The mage kept his study locked, but Nathan had learned a thing or two before he came to the mage’s attention. It doesn’t take a spell to pick a lock. He’d been inside plenty of times, but always under the mage’s watchful eye. Tonight he planned to take advantage of the mage’s absence to take a look at some of the books the mage never let him touch.

First, a glass of the mage’s fine claret. Nathan poured the open bottle on the mage’s table, itself a masterpiece of spelled workmanship. Nathan had watched the woodsman’s tools moving on their own in the shed for months as they carefully shaped and finished the complex interleavings of the 12-sided surface. He spilled a drop of wine as he set down the bottle and carefully wiped it with his sleeve.

The afternoon light filtered in through the spelled window panes. Nathan sipped the wine and browsed the study shelves. There. Le Dragon Rouge: ou, l’art de commander les espirits celeste. The mage had practically knocked his hand aside when he once reached for the 16th century manuscript. Nathan smiled and lifted his hand, palm up, even with the grimoire. He moved his hand to the left, and the heavy leather book slid off the shelf and floated evenly to the mage’s table.

He sat in the mage’s heavy chair, and it carried him smoothly to the table’s edge. His fingers reached for the grimoire, but something held him back. Caution warred with curiosity, and he finally compromised with a wave of his fingers to sweep the front cover open to lay flat on the table. A wind riffled through the pages, and Nathan pushed away his unease. He would practice the levitation spell to turn the pages, he encouraged himself firmly.

The afternoon light turned gold and faded as he studied the ancient text. He wasn’t even sure he was reading it correctly. Sometimes the writing shimmered on the page until he wanted to rub his eyes and send the book back to the shelves. But he read on, a quick glance at the candles on the table sending the wicks flaming to life. He barely noticed, although he’d never done that spell before.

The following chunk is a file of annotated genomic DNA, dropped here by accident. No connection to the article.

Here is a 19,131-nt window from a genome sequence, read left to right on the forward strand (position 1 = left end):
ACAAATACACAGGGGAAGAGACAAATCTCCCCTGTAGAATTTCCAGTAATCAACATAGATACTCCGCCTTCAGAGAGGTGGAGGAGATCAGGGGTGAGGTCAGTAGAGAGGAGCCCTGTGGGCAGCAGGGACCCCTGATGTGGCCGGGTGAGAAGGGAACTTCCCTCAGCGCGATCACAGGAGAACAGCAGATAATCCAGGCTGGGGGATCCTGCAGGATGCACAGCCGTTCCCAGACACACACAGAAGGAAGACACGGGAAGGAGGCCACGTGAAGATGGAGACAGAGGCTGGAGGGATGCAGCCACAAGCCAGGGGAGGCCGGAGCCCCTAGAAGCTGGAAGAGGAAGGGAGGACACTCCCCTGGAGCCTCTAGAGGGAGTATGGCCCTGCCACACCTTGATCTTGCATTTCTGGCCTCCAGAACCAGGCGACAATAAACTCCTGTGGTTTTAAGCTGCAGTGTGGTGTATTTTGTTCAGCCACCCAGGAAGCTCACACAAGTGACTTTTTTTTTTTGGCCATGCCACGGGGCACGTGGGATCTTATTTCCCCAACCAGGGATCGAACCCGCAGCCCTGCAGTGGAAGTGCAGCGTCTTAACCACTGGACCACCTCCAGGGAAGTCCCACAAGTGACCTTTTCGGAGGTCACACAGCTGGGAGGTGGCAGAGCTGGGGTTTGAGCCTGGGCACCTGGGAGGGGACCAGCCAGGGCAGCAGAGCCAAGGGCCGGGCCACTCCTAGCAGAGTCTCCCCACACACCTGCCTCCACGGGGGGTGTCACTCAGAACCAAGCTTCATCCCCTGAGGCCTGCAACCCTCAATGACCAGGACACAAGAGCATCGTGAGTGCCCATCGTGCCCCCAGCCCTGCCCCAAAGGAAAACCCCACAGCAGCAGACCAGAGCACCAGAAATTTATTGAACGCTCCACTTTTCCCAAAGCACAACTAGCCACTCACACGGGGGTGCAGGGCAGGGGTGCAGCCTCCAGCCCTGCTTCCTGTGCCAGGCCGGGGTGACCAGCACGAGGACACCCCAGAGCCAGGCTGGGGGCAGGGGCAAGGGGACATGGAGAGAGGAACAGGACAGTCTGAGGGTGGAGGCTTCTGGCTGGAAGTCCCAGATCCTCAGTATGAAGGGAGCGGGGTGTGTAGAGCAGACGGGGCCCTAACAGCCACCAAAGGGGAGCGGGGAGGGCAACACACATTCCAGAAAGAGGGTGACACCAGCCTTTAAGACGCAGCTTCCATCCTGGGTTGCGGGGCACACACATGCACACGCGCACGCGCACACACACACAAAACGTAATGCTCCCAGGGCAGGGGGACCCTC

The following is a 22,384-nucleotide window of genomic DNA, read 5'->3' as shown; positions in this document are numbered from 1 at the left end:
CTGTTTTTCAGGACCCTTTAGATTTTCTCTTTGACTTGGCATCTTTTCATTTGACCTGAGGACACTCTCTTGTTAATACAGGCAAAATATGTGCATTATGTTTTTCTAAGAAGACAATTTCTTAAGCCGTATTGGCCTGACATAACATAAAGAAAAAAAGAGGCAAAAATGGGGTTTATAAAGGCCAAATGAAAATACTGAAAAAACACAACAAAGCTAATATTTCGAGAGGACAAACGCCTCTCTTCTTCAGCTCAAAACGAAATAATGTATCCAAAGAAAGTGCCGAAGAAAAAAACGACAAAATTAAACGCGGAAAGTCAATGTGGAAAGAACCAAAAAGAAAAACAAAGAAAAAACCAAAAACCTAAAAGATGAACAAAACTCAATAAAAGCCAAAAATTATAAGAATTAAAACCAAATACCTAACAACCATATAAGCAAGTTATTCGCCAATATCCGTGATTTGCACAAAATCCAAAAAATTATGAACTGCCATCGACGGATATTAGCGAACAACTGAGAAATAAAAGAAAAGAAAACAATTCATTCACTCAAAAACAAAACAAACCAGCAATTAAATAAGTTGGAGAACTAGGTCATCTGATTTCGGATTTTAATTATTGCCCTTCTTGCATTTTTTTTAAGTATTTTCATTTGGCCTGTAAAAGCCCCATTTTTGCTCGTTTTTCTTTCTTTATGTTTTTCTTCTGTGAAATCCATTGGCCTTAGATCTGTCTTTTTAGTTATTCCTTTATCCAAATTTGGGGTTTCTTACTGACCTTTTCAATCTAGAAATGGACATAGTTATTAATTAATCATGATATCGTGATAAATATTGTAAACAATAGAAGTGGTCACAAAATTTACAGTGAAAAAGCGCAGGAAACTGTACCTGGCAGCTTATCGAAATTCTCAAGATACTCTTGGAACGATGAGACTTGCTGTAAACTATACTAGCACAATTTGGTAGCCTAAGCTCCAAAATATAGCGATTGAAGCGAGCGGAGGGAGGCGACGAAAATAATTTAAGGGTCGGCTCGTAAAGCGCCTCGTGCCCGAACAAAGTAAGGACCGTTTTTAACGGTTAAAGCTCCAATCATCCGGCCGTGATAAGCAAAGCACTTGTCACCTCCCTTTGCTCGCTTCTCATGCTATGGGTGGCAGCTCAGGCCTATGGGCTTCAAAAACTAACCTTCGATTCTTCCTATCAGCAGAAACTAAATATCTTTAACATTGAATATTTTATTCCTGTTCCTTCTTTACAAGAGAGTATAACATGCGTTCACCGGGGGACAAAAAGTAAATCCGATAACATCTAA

Lost in his study, he jumped when he heard the mage calling him from down the hall. How had it gotten so late? The candles were burned to stubs, and only starlight twinkled in through the windows. Nathan heard the mage’s footsteps in the hallway and knew he could never put everything away in time. He started to rise from the chair when he was gripped by a force so strong it literally stopped him in mid-motion. Knowledge.

He continued to stand, passing a hand over the grimoire. He faded from sight as the mage entered the study, a rebuke on his lips.

He faltered, looking around, but Nathan was nowhere to be seen. He glanced down at his original 16th century manuscript of Brunfels's Herbarium vivae eicones, carelessly left open on the table. He had been studying it last night, but he was sure he had put it away. The boy must have pulled it out to study while he was gone.

“He should know better than to damage the spine…”

Nathan walked in, carrying a tray of tea and biscuits. The mage waved a hand to close the book and send it back to the shelves. If he had been watching, he would have seen it shift in mid flight, dropping down and left to settle among the grimoires.

He poured a cup of tea, then another. “Sit down,” he commanded. “I’ll teach you a new spell. Something simple. Perhaps levitation. That will be useful in your work.”

Nathan ducked his head down as he sat in his usual chair. If the mage had paid attention, he would have seen the boy’s eyes glowing gold in the candlelight.

Dogs in house